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Top films featuring opera 20-16

The first part of our countdown, featuring among others a blue alien belting out Donizetti.

By Chris Shipman (Head of Brand Engagement and Social Media)

11 October 2011 at 9.53am | 9 Comments

The Royal Opera House cinema season continues this month with Adriana Lecouvreur which will be screened in over 700 cinemas in 22 countries. To celebrate we're counting down our top 20 films featuring opera...

20. The Age of Innocence (1993) Dir. Martin Scorsese featuring Faust

After Daniel Day-Lewis was done gallivanting around the Mid-West as a Mohican, he appeared in Martin Scorsese's The Age of Innocence as respectable lawyer Newland Archer in this tale of high society in 1870s New York. Faced with the dilemma between his attractive but rather dull wife (Winona Ryder) and her more sophisticated and fiery cousin (Michelle Pfeiffer as a Countess no less), will Newland cast off the shackles of society's rules and give into passion or will he opt for a loveless marriage?

Whilst there aren't any diabolic visitors in Scorsese's tale, the choice of Faust for the soundtrack during the opening scene does reflect the torturous dilemma the main character does have to face.

19. Marie Antoinette (2006) Dir. Sophia Coppola featuring Iphigenie en Aulide

Everyone's favourite pre-revolutionary fan of frivolity was brought to life by Sophia Coppola in this film which received a mixed reaction from the critics. The film was criticised for the stylised modernisation of the life of Marie Antoinette, played by Kirsten Dunst. Still, a trip to the opera for the Queen Consort provides a perfect excuse for the depiction of an extremely lavish operatic experience - a favourite of courtesans until the guillotine was wheeled out in 1793 by Monsieur Robespierre.

This particular clip features Rameau's Platée, although as a bumper prize for opera fans Mozart's Le nozze di Figaro appears later on in the film as well.

18. The Fifth Element (1997) Dir. Luc Besson featuring Lucia di Lammermoor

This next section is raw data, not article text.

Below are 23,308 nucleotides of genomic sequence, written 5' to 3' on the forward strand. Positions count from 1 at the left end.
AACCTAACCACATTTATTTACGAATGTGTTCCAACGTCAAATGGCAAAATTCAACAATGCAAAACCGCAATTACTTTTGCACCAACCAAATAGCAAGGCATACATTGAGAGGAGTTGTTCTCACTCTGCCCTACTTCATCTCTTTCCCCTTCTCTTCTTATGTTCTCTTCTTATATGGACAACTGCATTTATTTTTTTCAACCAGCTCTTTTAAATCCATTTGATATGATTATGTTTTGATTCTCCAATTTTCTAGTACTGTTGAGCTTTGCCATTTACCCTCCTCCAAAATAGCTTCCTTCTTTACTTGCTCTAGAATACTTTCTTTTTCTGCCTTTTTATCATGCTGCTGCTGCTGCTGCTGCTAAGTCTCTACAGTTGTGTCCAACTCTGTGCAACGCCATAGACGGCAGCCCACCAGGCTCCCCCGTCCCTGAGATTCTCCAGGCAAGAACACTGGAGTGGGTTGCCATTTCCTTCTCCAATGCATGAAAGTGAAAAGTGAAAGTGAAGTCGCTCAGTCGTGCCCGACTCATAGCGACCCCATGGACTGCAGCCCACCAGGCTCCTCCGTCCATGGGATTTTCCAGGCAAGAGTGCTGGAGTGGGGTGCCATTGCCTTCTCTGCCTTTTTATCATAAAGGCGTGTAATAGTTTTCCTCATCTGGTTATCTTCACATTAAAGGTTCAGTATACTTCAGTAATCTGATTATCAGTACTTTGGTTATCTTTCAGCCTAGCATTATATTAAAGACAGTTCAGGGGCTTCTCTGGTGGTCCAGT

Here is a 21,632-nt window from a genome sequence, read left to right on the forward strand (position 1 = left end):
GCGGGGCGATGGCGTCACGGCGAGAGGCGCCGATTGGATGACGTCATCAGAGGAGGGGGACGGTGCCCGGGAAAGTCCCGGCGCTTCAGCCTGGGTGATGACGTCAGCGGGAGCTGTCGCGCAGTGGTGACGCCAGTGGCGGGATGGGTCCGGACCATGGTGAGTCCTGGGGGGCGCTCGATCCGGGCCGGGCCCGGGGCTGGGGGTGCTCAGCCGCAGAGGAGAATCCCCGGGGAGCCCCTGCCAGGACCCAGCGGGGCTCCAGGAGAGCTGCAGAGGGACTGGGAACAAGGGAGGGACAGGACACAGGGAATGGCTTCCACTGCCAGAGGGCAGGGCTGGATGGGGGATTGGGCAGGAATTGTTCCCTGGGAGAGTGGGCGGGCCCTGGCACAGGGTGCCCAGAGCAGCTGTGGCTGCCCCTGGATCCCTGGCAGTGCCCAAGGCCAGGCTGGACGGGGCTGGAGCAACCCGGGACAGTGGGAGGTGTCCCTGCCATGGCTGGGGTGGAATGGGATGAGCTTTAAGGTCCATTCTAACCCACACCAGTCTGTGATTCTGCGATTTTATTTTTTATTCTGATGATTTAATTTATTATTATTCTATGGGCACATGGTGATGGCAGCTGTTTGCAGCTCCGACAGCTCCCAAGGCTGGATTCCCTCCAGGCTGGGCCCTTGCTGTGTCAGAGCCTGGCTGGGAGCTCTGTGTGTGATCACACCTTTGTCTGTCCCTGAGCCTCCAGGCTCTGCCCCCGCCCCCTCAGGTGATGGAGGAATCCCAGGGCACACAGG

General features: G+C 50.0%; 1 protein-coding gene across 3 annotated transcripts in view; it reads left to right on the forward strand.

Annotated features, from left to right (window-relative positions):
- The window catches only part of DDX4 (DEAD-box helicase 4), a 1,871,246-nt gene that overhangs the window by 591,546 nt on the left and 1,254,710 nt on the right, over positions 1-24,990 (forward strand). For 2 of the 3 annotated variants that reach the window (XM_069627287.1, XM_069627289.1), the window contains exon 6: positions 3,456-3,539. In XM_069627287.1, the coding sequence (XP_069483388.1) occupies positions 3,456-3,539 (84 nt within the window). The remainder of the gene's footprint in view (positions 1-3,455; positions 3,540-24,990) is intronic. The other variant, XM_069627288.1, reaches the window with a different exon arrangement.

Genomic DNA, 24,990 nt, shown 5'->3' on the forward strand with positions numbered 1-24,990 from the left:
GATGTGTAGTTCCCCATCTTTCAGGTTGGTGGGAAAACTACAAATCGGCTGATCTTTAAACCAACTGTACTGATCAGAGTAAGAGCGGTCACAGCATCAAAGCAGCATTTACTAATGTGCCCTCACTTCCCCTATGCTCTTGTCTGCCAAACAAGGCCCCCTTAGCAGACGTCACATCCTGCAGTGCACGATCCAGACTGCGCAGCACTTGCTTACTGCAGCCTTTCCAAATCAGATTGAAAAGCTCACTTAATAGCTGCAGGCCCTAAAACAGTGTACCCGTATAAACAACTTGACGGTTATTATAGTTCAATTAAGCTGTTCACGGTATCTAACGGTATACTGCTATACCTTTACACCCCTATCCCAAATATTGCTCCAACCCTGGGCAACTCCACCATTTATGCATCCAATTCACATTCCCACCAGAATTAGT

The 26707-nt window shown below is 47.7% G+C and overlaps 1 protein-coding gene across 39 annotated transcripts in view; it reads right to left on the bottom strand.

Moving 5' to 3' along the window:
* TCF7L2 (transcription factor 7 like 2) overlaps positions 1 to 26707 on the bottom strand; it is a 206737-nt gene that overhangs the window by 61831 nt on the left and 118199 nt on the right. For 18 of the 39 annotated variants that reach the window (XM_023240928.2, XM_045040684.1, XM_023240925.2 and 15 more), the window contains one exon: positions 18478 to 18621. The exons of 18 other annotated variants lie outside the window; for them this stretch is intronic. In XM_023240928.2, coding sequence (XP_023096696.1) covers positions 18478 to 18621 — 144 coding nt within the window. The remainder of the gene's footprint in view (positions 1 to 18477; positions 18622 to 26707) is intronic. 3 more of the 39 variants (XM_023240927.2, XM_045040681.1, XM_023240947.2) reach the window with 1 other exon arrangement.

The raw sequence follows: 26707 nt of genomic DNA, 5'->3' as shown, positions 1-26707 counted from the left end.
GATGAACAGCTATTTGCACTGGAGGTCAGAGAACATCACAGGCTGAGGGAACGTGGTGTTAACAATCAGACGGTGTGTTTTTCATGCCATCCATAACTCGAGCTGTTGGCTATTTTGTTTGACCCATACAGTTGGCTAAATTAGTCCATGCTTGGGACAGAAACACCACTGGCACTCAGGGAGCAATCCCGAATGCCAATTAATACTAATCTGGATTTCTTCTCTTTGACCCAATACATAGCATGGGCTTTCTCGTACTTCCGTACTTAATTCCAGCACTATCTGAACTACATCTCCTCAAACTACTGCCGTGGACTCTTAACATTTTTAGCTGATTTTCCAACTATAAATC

This over-the-top science fiction film from French director Luc Besson saw Bruce Willis and Milla Jovovich fighting to save humanity from the camped up clutches of Gary Oldman. One of the most memorable scenes (filmed in our very own auditorium no less) featured blue skinned diva (voiced by Albanian soprano Inva Mula-Tchako) belting out ‘the mad scene’ from Gaetano Donizetti’s Lucia di Lammermoor in a perfect example of blue bel canto.

17. The Killing Fields (1984) Dir. Roland Joffe featuring Turandot

Before Pavarotti bellowed the crescendo of Nessun Dorma into living rooms around the world, the aria was used in Roland Joffe's The Killing Fields - a film about photographer Sydney Schanberg being trapped in Cambodia during Pol Pot's Year Zero campaign of genocide.  It's estimated that Pot's regime in the country claimed the lives of two million Cambodians.

The emotion of the aria perfectly counters the cold stoicism of Richard Nixon's news broadcast speech before it gives way to heart-wrenching footage of victims during the crescendo. As a word of warning, this clip does contain shots some viewers may find disturbing.

16. The Talented Mr Ripley (1999) Dir. Anthony Minghella featuring Eugene Onegin

Like a filmic Tosca, The Talented Mr Ripley was filmed primarily in Rome and Venice, using many landmarks of the cities as backdrops for a murderous thriller. The film tells the story of Tom Ripley and his friendship (increasingly an obsession) with wealthy shipping heir Dickie (played by Jude Law).